Sunday, April 15, 2012

"The Beginner's Goodbye," by Anne Tyler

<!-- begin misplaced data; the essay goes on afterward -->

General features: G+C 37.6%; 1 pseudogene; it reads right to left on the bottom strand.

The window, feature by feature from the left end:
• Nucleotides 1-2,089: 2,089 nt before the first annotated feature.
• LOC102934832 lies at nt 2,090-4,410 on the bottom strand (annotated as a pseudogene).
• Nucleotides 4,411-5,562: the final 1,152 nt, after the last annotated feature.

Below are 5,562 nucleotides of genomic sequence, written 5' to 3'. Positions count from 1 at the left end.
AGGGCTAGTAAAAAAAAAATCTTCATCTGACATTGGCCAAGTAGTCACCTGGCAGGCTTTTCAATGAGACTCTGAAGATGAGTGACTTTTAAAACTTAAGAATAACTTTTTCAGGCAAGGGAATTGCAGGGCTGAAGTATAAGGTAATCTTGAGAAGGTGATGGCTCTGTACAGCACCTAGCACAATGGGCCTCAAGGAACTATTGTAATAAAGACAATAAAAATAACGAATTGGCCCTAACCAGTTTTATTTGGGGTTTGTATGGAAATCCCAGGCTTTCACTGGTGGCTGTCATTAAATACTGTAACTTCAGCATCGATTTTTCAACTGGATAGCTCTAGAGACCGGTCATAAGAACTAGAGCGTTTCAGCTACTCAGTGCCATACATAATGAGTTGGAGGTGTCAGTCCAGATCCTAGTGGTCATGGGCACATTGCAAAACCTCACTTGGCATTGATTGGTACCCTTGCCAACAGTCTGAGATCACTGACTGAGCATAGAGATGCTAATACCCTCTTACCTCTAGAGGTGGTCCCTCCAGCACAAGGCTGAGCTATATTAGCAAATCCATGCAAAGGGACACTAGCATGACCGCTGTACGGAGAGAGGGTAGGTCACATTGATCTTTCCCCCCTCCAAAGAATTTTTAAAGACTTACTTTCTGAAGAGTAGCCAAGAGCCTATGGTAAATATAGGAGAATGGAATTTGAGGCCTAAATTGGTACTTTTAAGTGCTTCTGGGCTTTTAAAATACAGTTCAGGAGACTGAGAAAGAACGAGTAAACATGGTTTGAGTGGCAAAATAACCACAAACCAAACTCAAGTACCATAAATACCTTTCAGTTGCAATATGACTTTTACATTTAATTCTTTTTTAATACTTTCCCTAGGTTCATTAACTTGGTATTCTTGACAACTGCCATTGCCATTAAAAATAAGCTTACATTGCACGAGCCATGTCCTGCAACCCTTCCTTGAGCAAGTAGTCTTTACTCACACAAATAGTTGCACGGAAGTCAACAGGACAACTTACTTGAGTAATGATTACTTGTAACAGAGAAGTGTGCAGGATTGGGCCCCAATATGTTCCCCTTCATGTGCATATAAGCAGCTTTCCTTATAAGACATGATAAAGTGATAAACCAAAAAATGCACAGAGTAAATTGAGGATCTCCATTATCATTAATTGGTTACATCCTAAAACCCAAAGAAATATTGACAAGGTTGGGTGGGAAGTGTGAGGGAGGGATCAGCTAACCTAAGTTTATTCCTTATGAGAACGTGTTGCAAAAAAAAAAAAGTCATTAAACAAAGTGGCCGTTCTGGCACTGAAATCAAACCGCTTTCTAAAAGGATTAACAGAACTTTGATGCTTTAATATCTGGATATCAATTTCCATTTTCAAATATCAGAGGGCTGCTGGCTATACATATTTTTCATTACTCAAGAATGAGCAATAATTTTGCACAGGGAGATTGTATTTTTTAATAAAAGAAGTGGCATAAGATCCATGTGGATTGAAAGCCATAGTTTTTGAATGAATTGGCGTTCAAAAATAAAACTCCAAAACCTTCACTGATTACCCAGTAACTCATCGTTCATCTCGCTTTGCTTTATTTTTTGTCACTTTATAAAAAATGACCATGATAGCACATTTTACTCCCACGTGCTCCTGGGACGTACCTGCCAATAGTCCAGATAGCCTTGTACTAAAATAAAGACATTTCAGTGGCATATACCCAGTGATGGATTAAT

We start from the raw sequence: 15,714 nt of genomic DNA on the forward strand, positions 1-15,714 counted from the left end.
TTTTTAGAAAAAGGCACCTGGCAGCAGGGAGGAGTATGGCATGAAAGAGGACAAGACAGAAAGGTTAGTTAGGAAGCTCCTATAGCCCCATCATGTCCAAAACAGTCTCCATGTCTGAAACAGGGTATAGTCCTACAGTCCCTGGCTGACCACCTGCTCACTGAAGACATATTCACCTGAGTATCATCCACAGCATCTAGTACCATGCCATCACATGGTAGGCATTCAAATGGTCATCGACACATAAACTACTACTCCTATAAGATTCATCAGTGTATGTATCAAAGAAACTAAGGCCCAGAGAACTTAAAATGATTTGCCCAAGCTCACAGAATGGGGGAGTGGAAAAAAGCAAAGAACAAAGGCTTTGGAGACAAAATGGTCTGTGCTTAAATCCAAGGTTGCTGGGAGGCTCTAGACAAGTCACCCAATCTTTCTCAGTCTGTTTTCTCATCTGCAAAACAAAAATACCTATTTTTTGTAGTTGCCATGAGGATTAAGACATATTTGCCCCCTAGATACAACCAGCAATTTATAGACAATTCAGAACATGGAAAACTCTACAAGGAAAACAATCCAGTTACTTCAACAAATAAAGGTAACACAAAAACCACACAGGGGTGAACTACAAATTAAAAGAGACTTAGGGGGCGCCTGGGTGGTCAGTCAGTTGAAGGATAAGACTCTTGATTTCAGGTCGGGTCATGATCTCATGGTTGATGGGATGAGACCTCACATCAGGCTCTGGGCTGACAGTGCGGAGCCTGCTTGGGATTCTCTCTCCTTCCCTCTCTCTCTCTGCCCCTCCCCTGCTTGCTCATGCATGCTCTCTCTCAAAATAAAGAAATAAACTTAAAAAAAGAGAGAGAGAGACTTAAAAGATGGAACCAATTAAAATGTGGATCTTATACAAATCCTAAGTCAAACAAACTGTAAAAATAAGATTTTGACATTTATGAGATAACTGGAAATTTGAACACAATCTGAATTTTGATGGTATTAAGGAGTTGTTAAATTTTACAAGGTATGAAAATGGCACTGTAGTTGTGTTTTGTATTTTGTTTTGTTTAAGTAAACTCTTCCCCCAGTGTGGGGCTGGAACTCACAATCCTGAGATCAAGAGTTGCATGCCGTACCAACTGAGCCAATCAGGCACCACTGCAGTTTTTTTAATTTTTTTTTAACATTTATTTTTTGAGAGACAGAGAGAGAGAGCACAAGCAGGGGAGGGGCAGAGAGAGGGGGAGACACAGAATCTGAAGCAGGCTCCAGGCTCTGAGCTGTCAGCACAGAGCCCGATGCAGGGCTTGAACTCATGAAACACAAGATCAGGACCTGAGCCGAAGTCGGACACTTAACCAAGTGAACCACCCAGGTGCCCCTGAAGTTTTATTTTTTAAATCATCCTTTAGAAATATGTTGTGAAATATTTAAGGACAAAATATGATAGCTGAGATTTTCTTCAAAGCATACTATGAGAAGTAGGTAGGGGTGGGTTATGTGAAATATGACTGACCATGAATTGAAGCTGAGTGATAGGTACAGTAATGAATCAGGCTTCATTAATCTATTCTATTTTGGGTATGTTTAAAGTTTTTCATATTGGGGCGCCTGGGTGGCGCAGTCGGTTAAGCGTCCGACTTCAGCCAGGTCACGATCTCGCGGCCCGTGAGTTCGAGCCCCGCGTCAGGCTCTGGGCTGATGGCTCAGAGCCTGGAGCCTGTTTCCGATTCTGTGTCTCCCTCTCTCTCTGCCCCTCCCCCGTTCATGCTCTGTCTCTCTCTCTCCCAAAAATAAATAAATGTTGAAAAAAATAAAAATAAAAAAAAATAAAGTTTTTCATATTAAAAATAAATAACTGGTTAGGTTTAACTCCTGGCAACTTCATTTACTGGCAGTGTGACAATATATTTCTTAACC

The wonderful Anne Tyler knows so much about family, marriage, and aging, among the many things she is wise about. Over the years I have read almost all -- 17, I believe -- of her 19 novels. Her novels always seem deceptively plain and straightforward, with little in the way of embellishments, experimentation, or flash. But they are rich with real life, down-to-earth life, life that readers can relate to. Her recent novels have tended to feature mature (middle-aged or older) characters (see, for example, my 2/3/10 post on “Noah’s Compass”), and as a “mature” person myself, I appreciate this perspective. Tyler’s newest novel, “The Beginner’s Goodbye” (Knopf, 2012), also features a late-middle-aged character, Aaron, whose wife Dorothy has recently died, but has come back to visit him a few times. (Usually I don’t like fiction with elements of the supernatural, but this novel integrates these visits in such a natural, low-key way, and a way that is really just a device to explore Aaron’s feelings about Dorothy and about their marriage, that I didn’t find the device distracting.) Aaron, like many of Tyler’s protagonists, is somewhat of an introvert, and somewhat out of touch with his own feelings, but willing to learn, in his own slow-paced way. He had loved Dorothy deeply, and misses her badly, but he now sees that he had misunderstood and failed her in some ways during their courtship and marriage. Her occasional visits, and their conversations, give him a second chance to come to an understanding with her, and to achieve some peace for both of them. And by the time she stops visiting, he has realized that his life will go on, and that there is a possibility of joy and even love still awaiting him. “The Beginner’s Goodbye” is a novel about what we learn (if we are fortunate) as we get older, about the capacity to change, and about second chances.

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